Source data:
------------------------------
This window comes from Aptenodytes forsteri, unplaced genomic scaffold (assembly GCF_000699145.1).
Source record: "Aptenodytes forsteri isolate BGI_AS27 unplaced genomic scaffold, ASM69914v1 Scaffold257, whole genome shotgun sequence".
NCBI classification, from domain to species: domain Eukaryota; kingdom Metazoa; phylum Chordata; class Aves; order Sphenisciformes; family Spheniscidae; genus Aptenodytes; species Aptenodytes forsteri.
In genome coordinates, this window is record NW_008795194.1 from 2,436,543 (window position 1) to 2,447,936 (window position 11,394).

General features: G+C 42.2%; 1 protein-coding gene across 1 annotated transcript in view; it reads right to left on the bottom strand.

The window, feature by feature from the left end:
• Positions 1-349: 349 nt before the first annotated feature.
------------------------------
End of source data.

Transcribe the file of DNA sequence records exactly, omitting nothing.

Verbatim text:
This window comes from Aptenodytes forsteri, unplaced genomic scaffold (assembly GCF_000699145.1).
Source record: "Aptenodytes forsteri isolate BGI_AS27 unplaced genomic scaffold, ASM69914v1 Scaffold257, whole genome shotgun sequence".
NCBI classification, from domain to species: domain Eukaryota; kingdom Metazoa; phylum Chordata; class Aves; order Sphenisciformes; family Spheniscidae; genus Aptenodytes; species Aptenodytes forsteri.
In genome coordinates, this window is record NW_008795194.1 from 2,436,543 (window position 1) to 2,447,936 (window position 11,394).

General features: G+C 42.2%; 1 protein-coding gene across 1 annotated transcript in view; it reads right to left on the bottom strand.

The window, feature by feature from the left end:
• Positions 1-349: 349 nt before the first annotated feature.